Once-kooky ideas about energy starting to make sense

October 12, 2008

A little bit of time can make an awful lot of difference. It wasn't so very long ago that we were stifling a chuckle when the Washington County Commissioners were bouncing around new, alternative energy ideas, such as burning methane produced by landfills.

Now, everything has changed about everything, and all you can say about the commissioners' green energy initiative is - the sooner the better.

With proper leadership, we may look back on the global financial meltdown as the best thing that ever happened to us. Before, we knew there were a lot of things we ought to do. Now we know there are a lot of things we have to do. It may take a crisis of epic proportion to force our hand.

That leadership is going to have to come from the top, but it is also going to have to come from every level of government, and every citizen. When known, wild-eyed progressives like Commissioner Bill Wivell say that green energy is "definitely the way to go," you realize the seas are changing - which may not be a bad thing.


The free-wheeling credit industry is getting the blame for today's financial unpleasantness, which is fair enough, but energy certainly has played a hand.

Many mortgage holders walking a fine line might have been able to squeak by, were it not for the price of fuel - and food and other goods transported by that fuel - going through the roof. A family budget may have increased by a couple hundred dollars or more from the time they signed their name on a housing note.

If you're just squeezing into a home to begin with, there is no wiggle room when the price of everyday necessities spikes.

If the financial crisis is doing us a backhanded favor, the power companies with their rate hikes and transmission lines rammed down our throats may be doing us one as well. In the days of cheap electricity there was little incentive to look elsewhere. Now, even given the high start-up costs of alternative-energy infrastructure, the investment is starting to make sense.

Wind farms appear likely to start popping up off the Atlantic seaboard, the Great Lakes and high mountain ridges. What just a couple of years ago seemed to be a kooky, impractical pipe dream now has investors jumping in right and left.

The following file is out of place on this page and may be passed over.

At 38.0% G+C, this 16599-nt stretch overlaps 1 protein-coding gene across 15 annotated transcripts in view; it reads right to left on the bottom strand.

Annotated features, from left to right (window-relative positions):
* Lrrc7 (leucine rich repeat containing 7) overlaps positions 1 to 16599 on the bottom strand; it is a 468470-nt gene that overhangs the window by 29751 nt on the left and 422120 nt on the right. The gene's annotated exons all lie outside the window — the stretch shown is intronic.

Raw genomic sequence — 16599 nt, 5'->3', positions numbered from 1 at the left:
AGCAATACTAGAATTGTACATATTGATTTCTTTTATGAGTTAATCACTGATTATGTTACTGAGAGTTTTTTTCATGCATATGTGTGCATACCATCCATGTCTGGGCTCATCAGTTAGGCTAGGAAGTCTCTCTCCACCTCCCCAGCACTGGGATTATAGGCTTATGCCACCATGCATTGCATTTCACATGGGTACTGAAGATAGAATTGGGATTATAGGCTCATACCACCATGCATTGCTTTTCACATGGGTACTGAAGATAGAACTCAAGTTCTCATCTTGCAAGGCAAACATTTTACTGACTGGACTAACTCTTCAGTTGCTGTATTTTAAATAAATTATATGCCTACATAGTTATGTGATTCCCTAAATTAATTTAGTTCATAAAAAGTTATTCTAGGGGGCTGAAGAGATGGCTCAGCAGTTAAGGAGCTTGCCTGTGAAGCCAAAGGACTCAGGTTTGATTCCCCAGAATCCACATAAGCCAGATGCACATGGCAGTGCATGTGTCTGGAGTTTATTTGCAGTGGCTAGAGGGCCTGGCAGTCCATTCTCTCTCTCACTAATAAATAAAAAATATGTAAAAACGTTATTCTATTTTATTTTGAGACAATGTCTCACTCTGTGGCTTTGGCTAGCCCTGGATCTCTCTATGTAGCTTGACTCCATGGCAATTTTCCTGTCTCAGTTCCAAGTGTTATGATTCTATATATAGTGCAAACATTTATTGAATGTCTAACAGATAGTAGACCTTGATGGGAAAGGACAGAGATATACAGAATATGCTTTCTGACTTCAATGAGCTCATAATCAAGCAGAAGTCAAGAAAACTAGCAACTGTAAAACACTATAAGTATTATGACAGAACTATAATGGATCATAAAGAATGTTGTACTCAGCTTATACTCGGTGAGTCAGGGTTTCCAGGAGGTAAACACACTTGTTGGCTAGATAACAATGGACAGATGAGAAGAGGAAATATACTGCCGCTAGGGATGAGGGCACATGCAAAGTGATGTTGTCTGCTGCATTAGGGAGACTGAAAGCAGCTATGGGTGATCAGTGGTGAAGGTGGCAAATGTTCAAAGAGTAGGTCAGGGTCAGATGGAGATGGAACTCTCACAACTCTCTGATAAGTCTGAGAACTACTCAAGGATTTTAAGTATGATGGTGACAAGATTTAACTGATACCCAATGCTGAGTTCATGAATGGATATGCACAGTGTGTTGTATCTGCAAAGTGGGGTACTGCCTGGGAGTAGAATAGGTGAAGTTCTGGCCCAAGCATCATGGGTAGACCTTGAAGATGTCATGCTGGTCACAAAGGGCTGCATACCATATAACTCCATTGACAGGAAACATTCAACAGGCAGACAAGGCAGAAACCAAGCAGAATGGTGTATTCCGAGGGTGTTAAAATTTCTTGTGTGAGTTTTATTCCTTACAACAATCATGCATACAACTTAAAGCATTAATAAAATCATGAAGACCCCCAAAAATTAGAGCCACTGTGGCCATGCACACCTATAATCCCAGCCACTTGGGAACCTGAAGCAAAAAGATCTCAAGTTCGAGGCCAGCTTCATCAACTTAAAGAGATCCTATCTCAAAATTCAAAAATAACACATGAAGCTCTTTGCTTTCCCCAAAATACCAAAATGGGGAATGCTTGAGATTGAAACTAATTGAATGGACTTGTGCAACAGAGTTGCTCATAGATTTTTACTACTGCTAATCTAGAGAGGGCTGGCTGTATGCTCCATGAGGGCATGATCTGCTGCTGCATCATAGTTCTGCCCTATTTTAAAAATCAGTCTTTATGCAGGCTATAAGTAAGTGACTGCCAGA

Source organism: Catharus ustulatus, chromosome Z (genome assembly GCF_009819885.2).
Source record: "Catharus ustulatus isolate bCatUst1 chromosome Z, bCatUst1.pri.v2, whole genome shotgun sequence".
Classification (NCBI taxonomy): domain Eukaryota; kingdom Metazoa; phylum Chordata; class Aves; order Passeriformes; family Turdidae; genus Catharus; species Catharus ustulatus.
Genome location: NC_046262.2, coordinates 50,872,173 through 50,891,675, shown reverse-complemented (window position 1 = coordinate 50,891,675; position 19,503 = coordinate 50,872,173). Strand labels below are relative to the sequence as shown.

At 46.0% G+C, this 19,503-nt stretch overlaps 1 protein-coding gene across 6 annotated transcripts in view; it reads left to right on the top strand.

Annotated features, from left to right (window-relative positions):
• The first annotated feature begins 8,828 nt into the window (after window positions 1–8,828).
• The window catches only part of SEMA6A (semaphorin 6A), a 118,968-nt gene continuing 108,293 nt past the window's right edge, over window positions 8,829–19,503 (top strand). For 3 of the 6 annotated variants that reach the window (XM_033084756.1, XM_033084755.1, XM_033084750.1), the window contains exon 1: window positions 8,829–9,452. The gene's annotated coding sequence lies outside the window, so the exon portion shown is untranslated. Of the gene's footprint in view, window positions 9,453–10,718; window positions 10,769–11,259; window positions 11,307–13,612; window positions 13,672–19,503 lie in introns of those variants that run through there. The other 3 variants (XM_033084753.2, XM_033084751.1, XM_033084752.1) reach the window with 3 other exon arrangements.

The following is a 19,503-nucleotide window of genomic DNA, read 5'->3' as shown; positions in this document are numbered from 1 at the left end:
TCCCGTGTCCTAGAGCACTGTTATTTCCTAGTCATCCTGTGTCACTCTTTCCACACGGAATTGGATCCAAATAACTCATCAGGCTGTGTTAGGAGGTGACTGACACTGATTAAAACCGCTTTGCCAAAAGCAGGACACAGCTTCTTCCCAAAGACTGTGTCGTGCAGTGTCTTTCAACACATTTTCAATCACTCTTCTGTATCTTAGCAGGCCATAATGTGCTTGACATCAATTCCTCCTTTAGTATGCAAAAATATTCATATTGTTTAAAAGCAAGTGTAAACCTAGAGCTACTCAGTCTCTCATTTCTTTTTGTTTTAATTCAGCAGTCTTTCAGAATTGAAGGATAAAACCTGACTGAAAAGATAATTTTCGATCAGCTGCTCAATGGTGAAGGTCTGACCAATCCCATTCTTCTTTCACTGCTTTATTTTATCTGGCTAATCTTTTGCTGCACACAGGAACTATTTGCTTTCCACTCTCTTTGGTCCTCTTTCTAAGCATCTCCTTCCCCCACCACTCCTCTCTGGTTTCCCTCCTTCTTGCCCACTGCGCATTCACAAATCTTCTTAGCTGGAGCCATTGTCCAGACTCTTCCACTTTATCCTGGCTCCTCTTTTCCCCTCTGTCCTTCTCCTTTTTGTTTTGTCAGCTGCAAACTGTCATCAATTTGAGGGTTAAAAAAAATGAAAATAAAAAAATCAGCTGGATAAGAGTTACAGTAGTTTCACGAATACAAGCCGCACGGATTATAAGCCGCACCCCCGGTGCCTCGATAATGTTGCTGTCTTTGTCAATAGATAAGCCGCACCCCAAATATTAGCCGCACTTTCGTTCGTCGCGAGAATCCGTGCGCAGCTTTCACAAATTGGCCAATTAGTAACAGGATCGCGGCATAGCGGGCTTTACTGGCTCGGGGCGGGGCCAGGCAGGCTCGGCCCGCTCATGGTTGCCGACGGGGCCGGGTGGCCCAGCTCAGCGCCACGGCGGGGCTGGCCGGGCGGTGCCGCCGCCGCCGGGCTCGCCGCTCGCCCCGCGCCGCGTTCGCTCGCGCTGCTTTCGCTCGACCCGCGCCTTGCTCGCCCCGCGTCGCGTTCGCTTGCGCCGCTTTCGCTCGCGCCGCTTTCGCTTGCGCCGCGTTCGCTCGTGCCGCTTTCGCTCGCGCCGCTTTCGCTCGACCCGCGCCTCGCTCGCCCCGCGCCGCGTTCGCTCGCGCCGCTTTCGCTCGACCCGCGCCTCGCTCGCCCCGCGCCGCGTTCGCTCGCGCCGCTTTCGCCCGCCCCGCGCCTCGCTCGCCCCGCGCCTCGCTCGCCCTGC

Commissioners are correct in seeing energy in terms of a number of small sources - wind, landfill, what have you. Where we have to come to rely on mammoth, coal- or gas-fired generators to meet the energy needs of large blocks of the population, tomorrow's solutions appear to be appearing in the form of an energy buffet, in which a number of decentralized sources meet the needs of the whole.

America has always been at its best when small, smart and aggressive innovators are allowed to compete for markets. It's always been at its worst when monolithic corporations get fat and happy and sit on their hands.

The golden age of automobiles occurred when companies like Hudson, Nash and Packard were still on the scene. (Who remembers that the 1940 Hudson Deluxe Touring Sedan got 29 miles to the gallon?) It took the consolidation into the Big Three to bring the American automobile industry to the brink of collapse.

Some of these decentralized energy sources may seem too small to matter. One megawatt from the landfill would power 650 homes. But start putting three or four of these small sources together and suddenly they have a significant impact.

That's why commissioners are wise to listen to any and all proposals, including one from Bluewater Wind, which is looking to sell electricity generated by offshore wind farms.

This isn't so much about price, at least not at first. Bringing new energy sources to fruition will not be cheap. It's only the skyrocketing petroleum prices that have made them competitive in the first place.

But several truths should be kept in mind. Oil and gas supplies are limited. Wind and refuse are not. Wind and the sun cannot be hoarded by unfriendly nations and apportioned out to us at dictated prices. We will never go to war with another country over wind. And, while I don't know enough to make an intelligent statement on global warming, I do know that the new energy sources are a far safer bet.

But the greatest truth is that the feet of fossil fuel are planted firmly in the cement of the past century. It may take another century to wean ourselves completely, but an era is all but over - or at least we can see the end from here. We're fortunate to live in a county where our leaders realize this.

The financial crisis has proved that things we never thought could happen, can happen. It's taught us the need for flexibility and the need for openness to a new way of doing things.

Painful as it may be for now, this wrenching change in our thought processes may prove to be our saving grace.

Tim Rowland is a Herald-Mail columnist. You can e-mail him at

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